Bird in Hand event comes to Greenbank Farm

Reach out and touch a bird, or 100. And meet “Zeb” the hawk, too.

Whidbey Audubon Society volunteer Kelly Zupich works on a bird specimen in taxidermist Matt Klope’s Oak Harbor studio for the Bird in Hand exhibit at Greenbank Farm.

Reach out and touch a bird, or 100.

And meet “Zeb” the hawk, too.

Whidbey Audubon Society members have been working hard with professional taxidermist Matt Klope preparing specimens for hands-on examination at “Bird in Hand‚ the Grand Finale” from 7 to 9 p.m. Thursday, June 14 at Greenbank Farm.

After a year of various programs that focus on stewardship and education, the Whidbey Audubon Society ends its season with an exciting opportunity for the whole family. Bird in Hand allows bird lovers to get an up-close-and-personal look of the wide variety of birds on Whidbey Island. Participants can touch the taxidermied birds and have the experience of what a Great Horned Owl’s feathers feel like, or the feel of a raptor’s talons.

“What I enjoy most is being able to see birds really up close to where you can actually see feather patterns, feet and bills or beaks,” Klope said,  “the things you just can’t see through a spotting scope.”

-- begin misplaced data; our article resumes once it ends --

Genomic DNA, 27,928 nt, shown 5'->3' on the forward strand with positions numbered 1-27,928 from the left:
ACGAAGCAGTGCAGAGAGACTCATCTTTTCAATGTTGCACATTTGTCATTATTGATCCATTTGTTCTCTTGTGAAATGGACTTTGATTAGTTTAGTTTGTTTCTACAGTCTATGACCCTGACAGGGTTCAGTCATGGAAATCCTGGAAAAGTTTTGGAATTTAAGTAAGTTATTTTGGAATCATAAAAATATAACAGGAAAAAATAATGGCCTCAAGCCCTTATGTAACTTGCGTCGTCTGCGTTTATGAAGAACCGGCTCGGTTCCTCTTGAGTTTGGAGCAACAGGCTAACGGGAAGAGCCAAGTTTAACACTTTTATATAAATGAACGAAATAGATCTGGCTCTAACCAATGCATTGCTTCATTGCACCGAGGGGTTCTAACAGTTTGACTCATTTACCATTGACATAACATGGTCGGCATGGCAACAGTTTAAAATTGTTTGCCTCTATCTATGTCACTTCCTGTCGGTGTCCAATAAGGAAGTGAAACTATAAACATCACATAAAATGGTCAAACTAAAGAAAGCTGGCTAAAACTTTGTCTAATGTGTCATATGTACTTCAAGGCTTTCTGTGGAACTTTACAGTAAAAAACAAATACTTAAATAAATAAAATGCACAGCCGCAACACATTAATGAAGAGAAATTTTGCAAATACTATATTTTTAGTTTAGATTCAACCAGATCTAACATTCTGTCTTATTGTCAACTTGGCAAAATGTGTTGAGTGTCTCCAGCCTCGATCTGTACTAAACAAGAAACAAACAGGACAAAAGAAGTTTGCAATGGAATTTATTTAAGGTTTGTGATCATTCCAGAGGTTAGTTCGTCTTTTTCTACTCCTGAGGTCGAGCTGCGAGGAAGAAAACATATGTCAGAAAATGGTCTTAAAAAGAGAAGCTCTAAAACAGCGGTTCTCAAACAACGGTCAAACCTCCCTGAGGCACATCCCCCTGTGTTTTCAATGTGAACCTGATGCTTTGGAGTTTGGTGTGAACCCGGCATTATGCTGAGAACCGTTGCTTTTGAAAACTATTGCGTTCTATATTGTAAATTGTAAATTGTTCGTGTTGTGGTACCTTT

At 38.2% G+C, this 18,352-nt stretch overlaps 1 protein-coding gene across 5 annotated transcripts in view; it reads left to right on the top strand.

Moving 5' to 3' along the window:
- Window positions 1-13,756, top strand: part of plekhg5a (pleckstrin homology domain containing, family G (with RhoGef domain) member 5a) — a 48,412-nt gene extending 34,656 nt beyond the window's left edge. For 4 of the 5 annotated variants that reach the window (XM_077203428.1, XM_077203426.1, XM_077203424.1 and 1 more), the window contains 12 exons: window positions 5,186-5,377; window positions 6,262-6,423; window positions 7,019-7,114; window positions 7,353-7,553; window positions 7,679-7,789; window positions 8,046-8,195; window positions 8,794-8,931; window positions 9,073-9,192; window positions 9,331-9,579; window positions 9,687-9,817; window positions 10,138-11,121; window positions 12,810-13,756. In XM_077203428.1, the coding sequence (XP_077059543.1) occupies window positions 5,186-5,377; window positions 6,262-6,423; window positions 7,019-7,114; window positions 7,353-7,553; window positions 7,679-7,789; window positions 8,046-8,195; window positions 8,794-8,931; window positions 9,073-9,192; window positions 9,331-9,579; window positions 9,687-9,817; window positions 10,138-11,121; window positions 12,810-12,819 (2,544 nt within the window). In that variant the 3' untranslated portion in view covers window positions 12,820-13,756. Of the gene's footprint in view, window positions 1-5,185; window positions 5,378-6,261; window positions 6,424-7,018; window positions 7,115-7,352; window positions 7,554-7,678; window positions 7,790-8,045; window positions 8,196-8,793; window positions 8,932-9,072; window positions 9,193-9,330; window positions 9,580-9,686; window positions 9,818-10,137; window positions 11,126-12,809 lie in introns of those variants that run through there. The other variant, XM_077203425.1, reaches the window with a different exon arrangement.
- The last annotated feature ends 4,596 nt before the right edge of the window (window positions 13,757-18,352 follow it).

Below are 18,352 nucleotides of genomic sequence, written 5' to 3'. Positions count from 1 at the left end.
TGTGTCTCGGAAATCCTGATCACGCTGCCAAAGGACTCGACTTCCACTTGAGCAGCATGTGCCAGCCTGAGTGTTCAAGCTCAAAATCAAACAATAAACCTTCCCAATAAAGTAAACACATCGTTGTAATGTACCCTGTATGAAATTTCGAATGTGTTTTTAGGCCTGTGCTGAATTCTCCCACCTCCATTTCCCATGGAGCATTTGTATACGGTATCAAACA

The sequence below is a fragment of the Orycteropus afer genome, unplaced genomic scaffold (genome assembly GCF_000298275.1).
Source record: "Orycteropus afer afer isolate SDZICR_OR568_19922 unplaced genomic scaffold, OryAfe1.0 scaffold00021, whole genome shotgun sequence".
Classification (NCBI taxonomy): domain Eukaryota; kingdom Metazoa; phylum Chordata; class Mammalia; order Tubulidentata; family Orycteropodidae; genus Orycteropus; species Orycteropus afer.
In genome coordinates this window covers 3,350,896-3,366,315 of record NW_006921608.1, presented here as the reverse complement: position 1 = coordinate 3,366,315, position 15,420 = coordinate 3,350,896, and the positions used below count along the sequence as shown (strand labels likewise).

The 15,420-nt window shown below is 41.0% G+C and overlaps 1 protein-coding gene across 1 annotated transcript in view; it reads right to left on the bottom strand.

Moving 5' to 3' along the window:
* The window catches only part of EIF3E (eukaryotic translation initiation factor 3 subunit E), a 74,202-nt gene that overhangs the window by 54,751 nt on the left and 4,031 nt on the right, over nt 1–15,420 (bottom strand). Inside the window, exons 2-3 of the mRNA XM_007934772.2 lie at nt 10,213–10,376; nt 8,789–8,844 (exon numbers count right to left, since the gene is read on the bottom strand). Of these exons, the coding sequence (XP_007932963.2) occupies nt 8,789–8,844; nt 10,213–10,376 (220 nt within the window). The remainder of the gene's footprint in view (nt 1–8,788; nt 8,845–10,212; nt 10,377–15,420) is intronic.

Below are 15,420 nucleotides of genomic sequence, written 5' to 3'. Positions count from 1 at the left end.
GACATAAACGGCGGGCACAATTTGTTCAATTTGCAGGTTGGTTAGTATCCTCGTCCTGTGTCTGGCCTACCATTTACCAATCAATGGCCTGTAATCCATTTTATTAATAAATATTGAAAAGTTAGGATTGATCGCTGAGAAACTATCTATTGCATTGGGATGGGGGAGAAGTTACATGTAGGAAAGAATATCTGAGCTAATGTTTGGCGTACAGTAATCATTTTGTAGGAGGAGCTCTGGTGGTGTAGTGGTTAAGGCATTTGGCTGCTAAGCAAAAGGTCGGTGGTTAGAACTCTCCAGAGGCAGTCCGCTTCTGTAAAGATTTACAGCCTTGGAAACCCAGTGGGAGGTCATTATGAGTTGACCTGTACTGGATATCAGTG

On hand will be more than 400 specimens of the full gamut of island birds, from passerines and raptors to all the seabirds and shore birds, ducks, geese and others.

Bird in Hand will allow young and old alike to closely study the bird specimens that have been carefully preserved by hard working volunteers under the tutelage of Klope.

Klope is a U.S. Naval wildlife biologist and owner of Whidbey Island Taxidermy. He started the collection.

“Matt has a taxidermy permit from the Department of Fish and Wildlife, which allows him to be in possession of the expired birds,” said Whidbey Audubon Society member Robin Llewellyn, one of the organizers of the event.

“A number of the birds also belong to the Whidbey Audubon Society which holds a Fish and Wildlife Salvage permit through Sarah Schmidt, past president of the Whidbey Audubon Society,” Llewellyn added.

Being able to see the delicate feathers is the best way to learn to identify birds and to admire their beauty,” Llewellyn said. “Some of the most beautiful colors and patterns found in nature are found on birds,” she said.

Klope said the shorebirds are some of his favorites.

“I think the shorebirds are pretty cool because their plumages change so much throughout the year,” he said.

Besides the feather patterns and colors, the program also gives folks a chance to see the beaks, wings, tails, eyes, feet and the owls’ ears.

Everyone is welcome to come to the open house event at the big red barn on the farm where society members will answer questions and offer interesting facts about the birds. A powerful microscope and magnifiers will also be available to observe the feather structure of the birds.

“Looking at the feathers of an owl demonstrates just how these birds are able to fly without making a sound,” Llewellyn said.